Generally all the northern parts of Italy are more expensive than the south. And of course Tuscany, which has always been a magnet for expats is quite pricy, especially Florence. But central provinces like Umbria, or Abruzzo, or les Marche are a real bargain. They also see fewer tourists and, therefore are more welcoming, in my experience. Umbria is just next to Tuscany and has many of the attributes that attract people there. It has beautiful hill towns, the food is amazing and it has some of the best wines in Italy. It is also known as the “green heart of Italy” because it is in the center, vaguely heart shaped and, being very agricultural, very green. It is also a very traditional area. A little more tranquil and old fashioned.

People have asked me how much things cost here so I will endeavor to list some things.

Housing.
Buying a house here is not terribly expensive if you don’t want a palazzo or a fattoria in the country with olive groves etc. But I should also say, like anywhere else, there are a wide variety of houses in a large variety of sizes and price ranges. For lower budgets I know of several habitable apartments in our town in the neighborhood of €80-100K. This would be one or two bedrooms and bath(s). A fixer-upper would be much less. Usually houses here are smaller so plan on 800 – 1,100 sq ft for that price. Also a real savings is that you won’t owe any property tax on your prima casa, or main residence. Apartments for rent are very reasonable. An apartment of this size will rent for in the neighborhood of €400-500 a month. Usually it comes furnished. Generally apartments rent with a lease for 4 years with option to extend for 4 years at the same rent. Other option is 3 years with 2 year extension. But you can negotiate. Many times utilities are included in the rent.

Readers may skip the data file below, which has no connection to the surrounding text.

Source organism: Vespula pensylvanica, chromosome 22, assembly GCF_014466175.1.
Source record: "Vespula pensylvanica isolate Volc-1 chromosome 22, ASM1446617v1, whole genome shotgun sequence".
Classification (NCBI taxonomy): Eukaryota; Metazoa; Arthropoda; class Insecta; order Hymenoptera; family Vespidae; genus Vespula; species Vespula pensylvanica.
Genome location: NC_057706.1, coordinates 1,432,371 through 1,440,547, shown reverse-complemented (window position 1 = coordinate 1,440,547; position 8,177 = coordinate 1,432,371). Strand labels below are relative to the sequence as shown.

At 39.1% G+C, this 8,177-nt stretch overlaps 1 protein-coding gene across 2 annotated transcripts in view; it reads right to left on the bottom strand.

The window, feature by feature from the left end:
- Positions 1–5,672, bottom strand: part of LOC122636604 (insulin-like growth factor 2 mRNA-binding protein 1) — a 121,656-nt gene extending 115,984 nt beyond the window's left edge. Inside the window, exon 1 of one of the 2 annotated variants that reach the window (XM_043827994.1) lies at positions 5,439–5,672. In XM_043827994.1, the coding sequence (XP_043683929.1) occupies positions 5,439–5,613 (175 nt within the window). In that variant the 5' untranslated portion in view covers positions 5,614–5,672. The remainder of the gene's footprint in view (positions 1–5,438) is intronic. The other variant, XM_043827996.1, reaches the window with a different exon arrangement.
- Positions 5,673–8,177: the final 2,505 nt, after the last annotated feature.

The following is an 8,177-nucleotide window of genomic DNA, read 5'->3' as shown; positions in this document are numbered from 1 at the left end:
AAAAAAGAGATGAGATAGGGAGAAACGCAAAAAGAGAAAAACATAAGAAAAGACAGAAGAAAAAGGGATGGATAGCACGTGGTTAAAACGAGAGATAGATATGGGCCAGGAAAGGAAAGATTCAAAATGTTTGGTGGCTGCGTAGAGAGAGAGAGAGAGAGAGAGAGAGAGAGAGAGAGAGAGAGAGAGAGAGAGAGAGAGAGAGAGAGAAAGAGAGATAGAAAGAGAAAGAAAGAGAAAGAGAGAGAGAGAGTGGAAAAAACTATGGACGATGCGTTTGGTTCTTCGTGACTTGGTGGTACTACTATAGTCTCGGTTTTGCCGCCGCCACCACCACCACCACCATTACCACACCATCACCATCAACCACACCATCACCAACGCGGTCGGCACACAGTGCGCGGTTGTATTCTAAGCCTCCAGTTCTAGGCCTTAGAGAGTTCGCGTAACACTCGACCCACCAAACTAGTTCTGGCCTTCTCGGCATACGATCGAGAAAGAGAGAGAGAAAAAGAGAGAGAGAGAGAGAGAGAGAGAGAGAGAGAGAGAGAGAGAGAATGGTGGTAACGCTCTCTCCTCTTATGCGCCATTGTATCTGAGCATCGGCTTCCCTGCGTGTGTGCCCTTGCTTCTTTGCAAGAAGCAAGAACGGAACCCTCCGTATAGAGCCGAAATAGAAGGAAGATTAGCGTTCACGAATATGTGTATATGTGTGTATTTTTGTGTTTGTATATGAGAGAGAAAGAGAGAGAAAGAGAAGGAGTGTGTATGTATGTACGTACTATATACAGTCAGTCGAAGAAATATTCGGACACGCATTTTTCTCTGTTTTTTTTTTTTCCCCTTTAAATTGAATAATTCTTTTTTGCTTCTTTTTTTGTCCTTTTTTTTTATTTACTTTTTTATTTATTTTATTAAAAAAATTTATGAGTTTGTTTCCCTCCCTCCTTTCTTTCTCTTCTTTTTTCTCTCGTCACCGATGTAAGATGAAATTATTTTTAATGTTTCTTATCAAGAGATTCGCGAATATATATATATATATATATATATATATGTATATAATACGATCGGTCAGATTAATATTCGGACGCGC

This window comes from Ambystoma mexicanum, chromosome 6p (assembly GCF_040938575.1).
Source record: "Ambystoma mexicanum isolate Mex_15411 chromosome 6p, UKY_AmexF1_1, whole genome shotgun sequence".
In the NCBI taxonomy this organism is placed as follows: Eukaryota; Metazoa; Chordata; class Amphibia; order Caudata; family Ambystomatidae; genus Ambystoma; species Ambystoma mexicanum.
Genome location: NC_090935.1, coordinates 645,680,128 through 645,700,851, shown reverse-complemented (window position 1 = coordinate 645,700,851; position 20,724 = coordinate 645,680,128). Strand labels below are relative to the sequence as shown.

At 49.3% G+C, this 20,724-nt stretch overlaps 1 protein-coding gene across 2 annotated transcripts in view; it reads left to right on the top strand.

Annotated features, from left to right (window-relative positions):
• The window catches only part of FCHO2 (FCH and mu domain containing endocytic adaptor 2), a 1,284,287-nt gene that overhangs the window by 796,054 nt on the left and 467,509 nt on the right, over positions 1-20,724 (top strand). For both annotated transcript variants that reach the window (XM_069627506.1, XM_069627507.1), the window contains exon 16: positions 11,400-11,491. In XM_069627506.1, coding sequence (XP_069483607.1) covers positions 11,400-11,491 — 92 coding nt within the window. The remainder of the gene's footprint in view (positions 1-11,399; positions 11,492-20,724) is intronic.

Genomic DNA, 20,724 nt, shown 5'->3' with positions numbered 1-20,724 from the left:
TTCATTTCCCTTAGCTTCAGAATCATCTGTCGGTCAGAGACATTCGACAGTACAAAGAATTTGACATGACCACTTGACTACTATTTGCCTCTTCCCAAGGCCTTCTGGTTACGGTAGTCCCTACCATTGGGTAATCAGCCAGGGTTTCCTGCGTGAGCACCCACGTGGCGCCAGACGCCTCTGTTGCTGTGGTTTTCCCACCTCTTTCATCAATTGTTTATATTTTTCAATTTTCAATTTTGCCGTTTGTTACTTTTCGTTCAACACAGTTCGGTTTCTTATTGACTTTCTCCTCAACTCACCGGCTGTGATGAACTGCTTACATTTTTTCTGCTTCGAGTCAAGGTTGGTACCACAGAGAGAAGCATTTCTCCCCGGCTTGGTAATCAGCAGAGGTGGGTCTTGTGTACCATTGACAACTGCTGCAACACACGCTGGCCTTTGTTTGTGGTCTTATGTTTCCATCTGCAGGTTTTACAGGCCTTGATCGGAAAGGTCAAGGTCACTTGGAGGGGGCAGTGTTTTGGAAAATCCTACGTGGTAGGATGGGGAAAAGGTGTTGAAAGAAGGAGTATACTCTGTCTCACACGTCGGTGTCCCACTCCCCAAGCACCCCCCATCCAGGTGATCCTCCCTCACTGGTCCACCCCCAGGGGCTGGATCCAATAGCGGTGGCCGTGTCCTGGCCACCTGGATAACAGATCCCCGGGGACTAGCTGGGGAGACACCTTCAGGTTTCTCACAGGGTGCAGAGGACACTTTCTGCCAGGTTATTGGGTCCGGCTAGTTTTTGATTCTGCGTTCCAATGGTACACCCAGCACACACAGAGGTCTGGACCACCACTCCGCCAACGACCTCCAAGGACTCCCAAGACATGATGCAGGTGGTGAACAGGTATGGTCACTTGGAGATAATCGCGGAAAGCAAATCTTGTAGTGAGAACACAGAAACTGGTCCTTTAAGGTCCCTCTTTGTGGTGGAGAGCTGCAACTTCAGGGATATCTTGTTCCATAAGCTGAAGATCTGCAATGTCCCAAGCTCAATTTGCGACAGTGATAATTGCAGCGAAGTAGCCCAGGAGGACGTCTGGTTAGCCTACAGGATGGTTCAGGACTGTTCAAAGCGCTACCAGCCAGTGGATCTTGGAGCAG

Utilities
Speaking of which, utilities can be expensive here. Houses are rated from A-G for energy efficiency, “A” being the best as far as efficiency goes. Old buildings are notoriously bad with no insulation and thick stone walls which conduct the heat/cold. Our building is about 500 years old and of the later sort. In winter our bills were running in the neighborhood of 240€ for two months. But this past winter we got a 400€ bill (2 months). It was very cold.

Two months of gas

Also most people, including us, use a pellet stove (stufa) to warm parts of the house.

Most places do not have air conditioning. We have two electric units. We don’t use them much so our bills are small. Water is a lot less here, around 20€ for 2 months. We pay 75€ for trash removal twice a year.

Coffee/drinks/wine
At my local Bar/Coffee shop an espresso is 1€. A cappuccino is 1.20€. Compare that to Starbucks! And it is way better. A small beer is 2€. An aperol spritz (mixed cocktail) is 4€. Many bars have happy hour with snacks gratis if you buy a drink.